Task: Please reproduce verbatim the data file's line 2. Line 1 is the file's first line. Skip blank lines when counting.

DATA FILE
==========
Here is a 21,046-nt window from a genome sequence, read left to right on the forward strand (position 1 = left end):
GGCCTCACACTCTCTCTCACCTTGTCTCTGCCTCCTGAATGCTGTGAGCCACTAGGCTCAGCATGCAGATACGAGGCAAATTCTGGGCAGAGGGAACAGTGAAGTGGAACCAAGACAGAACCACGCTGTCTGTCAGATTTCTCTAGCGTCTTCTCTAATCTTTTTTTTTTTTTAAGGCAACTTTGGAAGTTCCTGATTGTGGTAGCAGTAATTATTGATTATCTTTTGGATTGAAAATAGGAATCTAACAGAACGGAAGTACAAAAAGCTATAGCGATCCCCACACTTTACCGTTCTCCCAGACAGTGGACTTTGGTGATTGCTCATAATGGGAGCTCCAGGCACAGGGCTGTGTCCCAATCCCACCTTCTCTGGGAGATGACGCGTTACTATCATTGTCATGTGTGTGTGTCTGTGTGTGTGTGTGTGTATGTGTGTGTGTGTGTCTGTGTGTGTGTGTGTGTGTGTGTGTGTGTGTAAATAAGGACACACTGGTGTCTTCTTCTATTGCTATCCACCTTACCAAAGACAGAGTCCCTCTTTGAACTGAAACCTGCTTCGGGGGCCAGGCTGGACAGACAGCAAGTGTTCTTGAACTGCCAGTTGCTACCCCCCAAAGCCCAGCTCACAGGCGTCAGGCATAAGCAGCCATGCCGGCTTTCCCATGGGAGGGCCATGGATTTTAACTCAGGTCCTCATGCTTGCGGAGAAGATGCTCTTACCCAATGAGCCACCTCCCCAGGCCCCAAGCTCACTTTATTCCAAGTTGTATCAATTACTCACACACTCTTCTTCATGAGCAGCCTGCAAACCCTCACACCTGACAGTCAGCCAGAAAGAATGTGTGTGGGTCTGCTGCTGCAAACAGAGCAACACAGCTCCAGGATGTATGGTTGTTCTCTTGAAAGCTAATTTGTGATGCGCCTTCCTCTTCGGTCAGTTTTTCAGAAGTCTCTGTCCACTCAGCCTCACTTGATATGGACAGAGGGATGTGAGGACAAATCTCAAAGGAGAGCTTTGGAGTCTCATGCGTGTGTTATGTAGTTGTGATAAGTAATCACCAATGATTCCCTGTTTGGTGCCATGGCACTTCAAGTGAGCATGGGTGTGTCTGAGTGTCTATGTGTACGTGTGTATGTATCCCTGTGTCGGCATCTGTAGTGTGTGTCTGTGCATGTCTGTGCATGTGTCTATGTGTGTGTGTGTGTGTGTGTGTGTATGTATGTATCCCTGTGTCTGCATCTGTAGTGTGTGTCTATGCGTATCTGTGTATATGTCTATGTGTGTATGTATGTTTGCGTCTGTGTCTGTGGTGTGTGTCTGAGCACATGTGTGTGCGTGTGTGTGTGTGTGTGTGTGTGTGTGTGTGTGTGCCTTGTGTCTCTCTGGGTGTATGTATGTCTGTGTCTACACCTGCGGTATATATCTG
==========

GGCCTCACACTCTCTCTCACCTTGTCTCTGCCTCCTGAATGCTGTGAGCCACTAGGCTCAGCATGCAGATACGAGGCAAATTCTGGGCAGAGGGAACAGTGAAGTGGAACCAAGACAGAACCACGCTGTCTGTCAGATTTCTCTAGCGTCTTCTCTAATCTTTTTTTTTTTTTAAGGCAACTTTGGAAGTTCCTGATTGTGGTAGCAGTAATTATTGATTATCTTTTGGATTGAAAATAGGAATCTAACAGAACGGAAGTACAAAAAGCTATAGCGATCCCCACACTTTACCGTTCTCCCAGACAGTGGACTTTGGTGATTGCTCATAATGGGAGCTCCAGGCACAGGGCTGTGTCCCAATCCCACCTTCTCTGGGAGATGACGCGTTACTATCATTGTCATGTGTGTGTGTCTGTGTGTGTGTGTGTGTATGTGTGTGTGTGTGTCTGTGTGTGTGTGTGTGTGTGTGTGTGTGTGTAAATAAGGACACACTGGTGTCTTCTTCTATTGCTATCCACCTTACCAAAGACAGAGTCCCTCTTTGAACTGAAACCTGCTTCGGGGGCCAGGCTGGACAGACAGCAAGTGTTCTTGAACTGCCAGTTGCTACCCCCCAAAGCCCAGCTCACAGGCGTCAGGCATAAGCAGCCATGCCGGCTTTCCCATGGGAGGGCCATGGATTTTAACTCAGGTCCTCATGCTTGCGGAGAAGATGCTCTTACCCAATGAGCCACCTCCCCAGGCCCCAAGCTCACTTTATTCCAAGTTGTATCAATTACTCACACACTCTTCTTCATGAGCAGCCTGCAAACCCTCACACCTGACAGTCAGCCAGAAAGAATGTGTGTGGGTCTGCTGCTGCAAACAGAGCAACACAGCTCCAGGATGTATGGTTGTTCTCTTGAAAGCTAATTTGTGATGCGCCTTCCTCTTCGGTCAGTTTTTCAGAAGTCTCTGTCCACTCAGCCTCACTTGATATGGACAGAGGGATGTGAGGACAAATCTCAAAGGAGAGCTTTGGAGTCTCATGCGTGTGTTATGTAGTTGTGATAAGTAATCACCAATGATTCCCTGTTTGGTGCCATGGCACTTCAAGTGAGCATGGGTGTGTCTGAGTGTCTATGTGTACGTGTGTATGTATCCCTGTGTCGGCATCTGTAGTGTGTGTCTGTGCATGTCTGTGCATGTGTCTATGTGTGTGTGTGTGTGTGTGTGTGTATGTATGTATCCCTGTGTCTGCATCTGTAGTGTGTGTCTATGCGTATCTGTGTATATGTCTATGTGTGTATGTATGTTTGCGTCTGTGTCTGTGGTGTGTGTCTGAGCACATGTGTGTGCGTGTGTGTGTGTGTGTGTGTGTGTGTGTGTGTGTGCCTTGTGTCTCTCTGGGTGTATGTATGTCTGTGTCTACACCTGCGGTATATATCTG